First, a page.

Interviewed by the Council on Foreign Relations, Facebook’s vice president of global communications Elliott Schrage outlines a strategy for governments seeking to incorporate online social networking into their public diplomacy efforts.
Here is an extract from the interview:
If we’re looking at public diplomacy efforts, how should governments structure the way they are thinking about Facebook and other sites like it?
It’s much too narrow to view this through the prism of advertising. This is really about communications and outreach. So the question is, how do you build an audience? How do you establish a community of interests? That’s as true for the maker of laundry detergent as it is for someone who has a stimulus package for economic growth.
The question is: How do you create a community, and how do you build and nurture a community? To some extent, Facebook and the tools associated with it are incredibly valuable, perhaps even more valuable for people who have clear messages or clear issues that they want to address. Sure, advertising is one mechanism, but really what it’s about is communicating a message, finding a community, and building that community, engaging that community. So, do I see Facebook as being an incredibly valuable tool for public diplomacy? Absolutely.
Some of the most interesting uses of Facebook have been for the purpose of social action, which is essentially political action, whether it’s an extraordinary rallying of support by the Colombian community around the world to protest the terrorist activities of FARC–the Colombian militants–or whether it’s students protesting bank fees and bank charges in Great Britain, or whether it’s the Obama presidential campaign generating almost six million supporters on Facebook as a means of communicating his policies, his positions, and his campaign activities.
The State Department is now Twittering. From an outreach perspective, it seems like there’s a problem, or at least a limitation, for governments wanting to use these sorts of social networking technologies, because the people signing up for their feeds or their fan pages are going to be the people who want to be hearing that government’s message anyway.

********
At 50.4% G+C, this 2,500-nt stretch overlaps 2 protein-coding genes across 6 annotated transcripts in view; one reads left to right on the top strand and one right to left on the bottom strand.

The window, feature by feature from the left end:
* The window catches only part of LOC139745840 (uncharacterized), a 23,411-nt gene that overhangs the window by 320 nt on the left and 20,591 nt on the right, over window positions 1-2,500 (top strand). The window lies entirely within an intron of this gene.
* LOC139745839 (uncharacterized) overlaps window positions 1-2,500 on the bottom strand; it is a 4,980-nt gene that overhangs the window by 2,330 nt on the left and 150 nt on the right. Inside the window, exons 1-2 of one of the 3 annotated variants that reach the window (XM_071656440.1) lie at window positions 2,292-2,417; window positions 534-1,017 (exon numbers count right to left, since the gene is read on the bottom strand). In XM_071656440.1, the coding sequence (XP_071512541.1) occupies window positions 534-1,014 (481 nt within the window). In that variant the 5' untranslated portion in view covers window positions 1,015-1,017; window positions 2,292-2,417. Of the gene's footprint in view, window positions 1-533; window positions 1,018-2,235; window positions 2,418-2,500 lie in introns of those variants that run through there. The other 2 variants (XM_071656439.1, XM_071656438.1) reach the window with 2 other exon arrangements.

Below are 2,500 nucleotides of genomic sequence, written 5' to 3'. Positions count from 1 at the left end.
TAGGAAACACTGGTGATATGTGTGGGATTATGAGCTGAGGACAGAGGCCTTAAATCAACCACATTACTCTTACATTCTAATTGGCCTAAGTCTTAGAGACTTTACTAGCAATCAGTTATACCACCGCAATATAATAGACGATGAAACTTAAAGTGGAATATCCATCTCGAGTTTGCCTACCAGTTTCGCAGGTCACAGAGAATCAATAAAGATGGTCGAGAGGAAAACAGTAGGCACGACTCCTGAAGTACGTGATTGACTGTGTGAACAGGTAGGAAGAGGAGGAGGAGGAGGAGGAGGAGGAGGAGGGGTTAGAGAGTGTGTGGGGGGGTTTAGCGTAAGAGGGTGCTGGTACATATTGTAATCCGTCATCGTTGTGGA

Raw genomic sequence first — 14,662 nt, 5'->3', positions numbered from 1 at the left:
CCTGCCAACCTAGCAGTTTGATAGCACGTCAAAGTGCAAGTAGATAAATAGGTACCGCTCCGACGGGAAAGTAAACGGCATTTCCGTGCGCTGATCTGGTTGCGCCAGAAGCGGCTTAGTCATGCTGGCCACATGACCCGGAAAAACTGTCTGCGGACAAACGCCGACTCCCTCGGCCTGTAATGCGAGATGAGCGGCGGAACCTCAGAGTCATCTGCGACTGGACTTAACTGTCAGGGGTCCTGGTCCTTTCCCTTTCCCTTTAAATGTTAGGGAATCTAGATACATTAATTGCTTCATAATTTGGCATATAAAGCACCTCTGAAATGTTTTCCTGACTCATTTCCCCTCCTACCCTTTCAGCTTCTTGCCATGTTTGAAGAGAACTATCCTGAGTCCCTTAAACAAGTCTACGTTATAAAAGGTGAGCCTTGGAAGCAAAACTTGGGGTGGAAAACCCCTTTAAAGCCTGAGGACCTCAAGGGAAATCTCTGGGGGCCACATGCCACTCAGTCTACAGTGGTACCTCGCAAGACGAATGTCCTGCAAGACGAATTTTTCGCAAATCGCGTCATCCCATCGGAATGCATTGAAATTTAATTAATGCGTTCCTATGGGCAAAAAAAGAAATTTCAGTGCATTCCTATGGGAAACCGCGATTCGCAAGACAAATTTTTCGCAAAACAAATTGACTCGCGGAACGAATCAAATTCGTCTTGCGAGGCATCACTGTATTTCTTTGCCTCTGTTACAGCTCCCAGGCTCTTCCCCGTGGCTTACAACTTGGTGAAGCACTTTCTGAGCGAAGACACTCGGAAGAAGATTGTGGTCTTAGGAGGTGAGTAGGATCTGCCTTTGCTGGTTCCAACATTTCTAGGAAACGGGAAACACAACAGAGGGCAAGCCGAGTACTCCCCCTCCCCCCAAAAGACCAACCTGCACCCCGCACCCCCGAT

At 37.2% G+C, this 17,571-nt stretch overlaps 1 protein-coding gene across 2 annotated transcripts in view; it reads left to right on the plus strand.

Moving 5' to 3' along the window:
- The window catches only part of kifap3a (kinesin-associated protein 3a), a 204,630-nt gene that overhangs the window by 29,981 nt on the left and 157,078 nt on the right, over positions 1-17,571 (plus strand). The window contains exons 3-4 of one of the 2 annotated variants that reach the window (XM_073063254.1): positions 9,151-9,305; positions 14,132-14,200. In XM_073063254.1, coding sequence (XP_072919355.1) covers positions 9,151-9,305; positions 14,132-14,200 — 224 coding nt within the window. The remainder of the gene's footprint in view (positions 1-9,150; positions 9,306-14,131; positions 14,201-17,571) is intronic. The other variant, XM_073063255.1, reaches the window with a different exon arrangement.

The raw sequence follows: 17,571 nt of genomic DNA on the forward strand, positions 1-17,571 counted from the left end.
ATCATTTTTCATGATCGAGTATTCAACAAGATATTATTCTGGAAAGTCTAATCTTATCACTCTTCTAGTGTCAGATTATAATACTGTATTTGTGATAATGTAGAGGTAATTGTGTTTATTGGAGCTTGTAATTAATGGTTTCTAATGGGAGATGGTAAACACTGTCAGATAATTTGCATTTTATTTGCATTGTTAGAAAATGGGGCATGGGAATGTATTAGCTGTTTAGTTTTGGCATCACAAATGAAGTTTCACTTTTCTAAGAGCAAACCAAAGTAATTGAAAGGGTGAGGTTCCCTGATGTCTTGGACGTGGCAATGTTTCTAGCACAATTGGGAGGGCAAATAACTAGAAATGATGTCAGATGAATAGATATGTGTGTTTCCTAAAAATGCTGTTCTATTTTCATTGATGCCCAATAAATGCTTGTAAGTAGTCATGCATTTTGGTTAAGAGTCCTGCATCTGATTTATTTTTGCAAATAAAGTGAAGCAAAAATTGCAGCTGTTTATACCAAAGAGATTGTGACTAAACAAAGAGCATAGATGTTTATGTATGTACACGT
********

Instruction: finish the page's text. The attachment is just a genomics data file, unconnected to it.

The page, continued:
The question is, what are the public diplomacy messages? If the messages are “we care about the rights of women,” and there are actions being taken either in a particular country or around the world, there are people who care about that who will want to learn that information. And if that information feeds into their stream, or their “news feed,” that information will be shared with their friends. And some of their friends will find that information interesting and they’ll want to sign up. The viral nature of communication through Facebook is, if anything, enhanced by thoughtful public diplomacy–if it’s thoughtful and if it really connects with an audience.
The challenge is, how do we move the dialogue away from a government-to-government dialogue, and more toward engaging citizens on the ground. I don’t think the United States has a particularly strong track record of doing that successfully. But I would say, based on my conversations with people in the new administration, they have a sensitivity to these issues and to [social media] as a priority like no other administration has had certainly since the dawn of the Internet era. So you’re going to see much more innovation, much more creativity. We have not yet designed the Internet equivalent, or the social networking equivalent, of Voice of America [the official radio and television broadcasting service of the U.S. government]. Voice of America was, for its time, an incredibly powerful tool. Incredibly powerful. But we have not yet come up with the tools and techniques for the social networking era that engage people in a way that the Voice of America really couldn’t, because it was constrained by being a one-way media.